The Health Ministry recently banned the sale of green vegetables for two months. According to AFP on 18 August, this has cost farmers a minimum of $55.5 million. President Mahmud Ahmadinejad has ordered the Agriculture Jihad Ministry to compensate vegetable farmers whose livelihoods are adversely affected by the produce ban, IRNA reported on 22 August. The national police force is taking action against peddlers of contaminated foods, "Iran Daily" reported on 23 August.
Tehran has reached out to the international community for help in preventing the spread of the disease. Dr. Claire-Lise Chaignat, head of the WHO's Global Task Force on Cholera Control, told Radio Farda on 15 August: "We have been informed by our WHO representative that there is an outbreak going on in Iran. We had an official request from the Ministry of Health asking for support from WHO to provide support for the investigation of this outbreak."
Chaignat said the WHO is taking measures to stop the spread of the disease. "What we have to do to stop an outbreak is to ensure that the water resources is safe and not contaminated and that we provide health education to the population," Chaignat said. "Because once have it in the environment, it is there and it is a question of the behavior of the community in order to stop the spread." Chaignat told Radio Farda that the WHO sent an epidemiologist to Iran and that person is working with the Health Ministry.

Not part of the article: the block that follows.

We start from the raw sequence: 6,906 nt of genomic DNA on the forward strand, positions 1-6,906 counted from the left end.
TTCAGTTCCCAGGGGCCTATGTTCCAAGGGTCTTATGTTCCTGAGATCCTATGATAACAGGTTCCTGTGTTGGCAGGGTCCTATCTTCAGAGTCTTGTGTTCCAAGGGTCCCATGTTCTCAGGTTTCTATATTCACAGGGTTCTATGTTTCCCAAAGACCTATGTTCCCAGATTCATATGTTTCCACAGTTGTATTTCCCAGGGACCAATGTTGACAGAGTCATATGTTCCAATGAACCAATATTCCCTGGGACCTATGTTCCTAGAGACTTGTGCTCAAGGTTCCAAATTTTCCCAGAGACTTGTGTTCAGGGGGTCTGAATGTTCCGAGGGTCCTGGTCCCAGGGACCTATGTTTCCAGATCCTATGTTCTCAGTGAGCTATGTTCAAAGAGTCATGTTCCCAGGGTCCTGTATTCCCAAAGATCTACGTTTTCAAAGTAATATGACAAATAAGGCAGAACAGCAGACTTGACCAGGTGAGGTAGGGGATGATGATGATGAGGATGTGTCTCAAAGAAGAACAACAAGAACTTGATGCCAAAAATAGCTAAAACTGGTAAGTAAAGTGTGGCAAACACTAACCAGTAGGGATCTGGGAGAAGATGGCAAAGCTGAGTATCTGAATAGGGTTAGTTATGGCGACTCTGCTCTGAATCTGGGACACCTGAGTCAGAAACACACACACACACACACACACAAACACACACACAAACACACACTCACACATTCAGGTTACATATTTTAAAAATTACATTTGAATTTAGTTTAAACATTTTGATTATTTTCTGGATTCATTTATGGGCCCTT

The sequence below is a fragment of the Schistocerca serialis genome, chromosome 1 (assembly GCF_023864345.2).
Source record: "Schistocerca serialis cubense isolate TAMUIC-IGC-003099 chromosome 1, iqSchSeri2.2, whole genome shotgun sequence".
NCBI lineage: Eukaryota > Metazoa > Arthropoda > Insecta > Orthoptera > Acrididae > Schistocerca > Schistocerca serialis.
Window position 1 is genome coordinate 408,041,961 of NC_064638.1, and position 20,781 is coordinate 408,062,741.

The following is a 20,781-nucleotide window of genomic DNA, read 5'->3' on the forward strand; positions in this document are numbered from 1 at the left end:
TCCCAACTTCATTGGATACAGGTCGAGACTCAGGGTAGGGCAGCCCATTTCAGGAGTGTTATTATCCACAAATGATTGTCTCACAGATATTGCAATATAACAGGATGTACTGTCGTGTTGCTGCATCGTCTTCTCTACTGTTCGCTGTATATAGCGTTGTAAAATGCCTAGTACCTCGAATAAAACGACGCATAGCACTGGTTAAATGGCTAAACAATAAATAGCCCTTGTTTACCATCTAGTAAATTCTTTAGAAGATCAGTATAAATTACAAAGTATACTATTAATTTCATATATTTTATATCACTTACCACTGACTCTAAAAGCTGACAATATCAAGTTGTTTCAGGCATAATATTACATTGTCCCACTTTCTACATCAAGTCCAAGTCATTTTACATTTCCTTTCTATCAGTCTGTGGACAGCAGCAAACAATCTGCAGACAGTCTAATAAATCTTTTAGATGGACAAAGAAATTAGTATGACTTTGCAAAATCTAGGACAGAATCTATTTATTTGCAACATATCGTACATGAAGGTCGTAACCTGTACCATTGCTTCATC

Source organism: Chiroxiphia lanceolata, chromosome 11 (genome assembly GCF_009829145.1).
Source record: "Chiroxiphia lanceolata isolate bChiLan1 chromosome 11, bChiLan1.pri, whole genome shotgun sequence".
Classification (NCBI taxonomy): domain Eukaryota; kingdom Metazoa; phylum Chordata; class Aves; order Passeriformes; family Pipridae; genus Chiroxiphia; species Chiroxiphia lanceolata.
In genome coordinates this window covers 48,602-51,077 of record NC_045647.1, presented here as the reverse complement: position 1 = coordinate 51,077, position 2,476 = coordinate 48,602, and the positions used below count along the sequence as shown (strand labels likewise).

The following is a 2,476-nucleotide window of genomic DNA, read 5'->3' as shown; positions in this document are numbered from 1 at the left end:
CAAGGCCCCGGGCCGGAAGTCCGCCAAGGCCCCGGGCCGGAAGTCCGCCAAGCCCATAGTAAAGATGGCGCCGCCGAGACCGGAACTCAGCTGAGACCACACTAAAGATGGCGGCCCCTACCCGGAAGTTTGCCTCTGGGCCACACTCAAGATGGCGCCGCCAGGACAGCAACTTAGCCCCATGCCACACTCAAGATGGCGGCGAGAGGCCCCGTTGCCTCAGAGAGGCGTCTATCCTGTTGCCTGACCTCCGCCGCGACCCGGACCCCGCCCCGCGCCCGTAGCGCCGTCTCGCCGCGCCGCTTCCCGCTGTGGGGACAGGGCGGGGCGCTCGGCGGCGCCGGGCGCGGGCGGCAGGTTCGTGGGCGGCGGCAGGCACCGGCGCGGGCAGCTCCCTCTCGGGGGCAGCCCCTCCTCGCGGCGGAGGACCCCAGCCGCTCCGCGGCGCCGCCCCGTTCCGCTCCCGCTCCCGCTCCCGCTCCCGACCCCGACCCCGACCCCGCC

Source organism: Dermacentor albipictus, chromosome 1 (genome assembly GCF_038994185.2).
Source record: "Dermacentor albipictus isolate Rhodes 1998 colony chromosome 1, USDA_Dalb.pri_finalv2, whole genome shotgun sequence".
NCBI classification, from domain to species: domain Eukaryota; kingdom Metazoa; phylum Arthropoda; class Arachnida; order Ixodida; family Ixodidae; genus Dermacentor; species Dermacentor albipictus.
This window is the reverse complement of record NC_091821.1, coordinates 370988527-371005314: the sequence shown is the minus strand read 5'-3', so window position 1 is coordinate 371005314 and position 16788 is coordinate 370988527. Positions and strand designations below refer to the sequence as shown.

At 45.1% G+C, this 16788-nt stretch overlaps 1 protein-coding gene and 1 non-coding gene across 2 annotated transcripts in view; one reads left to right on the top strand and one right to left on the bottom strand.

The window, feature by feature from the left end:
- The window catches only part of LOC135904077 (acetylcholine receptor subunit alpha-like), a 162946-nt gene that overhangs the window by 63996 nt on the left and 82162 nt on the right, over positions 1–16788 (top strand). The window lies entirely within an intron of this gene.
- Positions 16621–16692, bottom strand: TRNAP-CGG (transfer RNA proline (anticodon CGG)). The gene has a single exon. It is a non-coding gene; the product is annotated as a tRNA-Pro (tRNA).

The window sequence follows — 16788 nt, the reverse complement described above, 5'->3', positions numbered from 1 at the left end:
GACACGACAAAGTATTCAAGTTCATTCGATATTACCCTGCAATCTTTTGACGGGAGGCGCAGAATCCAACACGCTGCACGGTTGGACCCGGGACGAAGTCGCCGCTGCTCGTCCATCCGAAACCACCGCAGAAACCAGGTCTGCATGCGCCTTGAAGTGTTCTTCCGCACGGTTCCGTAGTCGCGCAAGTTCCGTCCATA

WHO officials said Iran is dealing with the cholera outbreak in a praiseworthy manner. Chaignat pointed out that cholera can come to a country at any time, and she praised Iran for detecting the disease quickly. "In fact, because Iran has a good surveillance system, the country could identify the first cases as soon as they occurred," Chaignat said. "And that's why their alert system in fact functions very well, and that's why we have been aware they are quickly of the outbreak going on in Iran. This is because of a good infrastructure in Iran."
Iran's quick reaction to the outbreak has prevented a much greater problem, Chaignat added. "I think that Iran has taken the measure that is needed to take immediately and that is probably why there has not been a bigger outbreak so far," she said.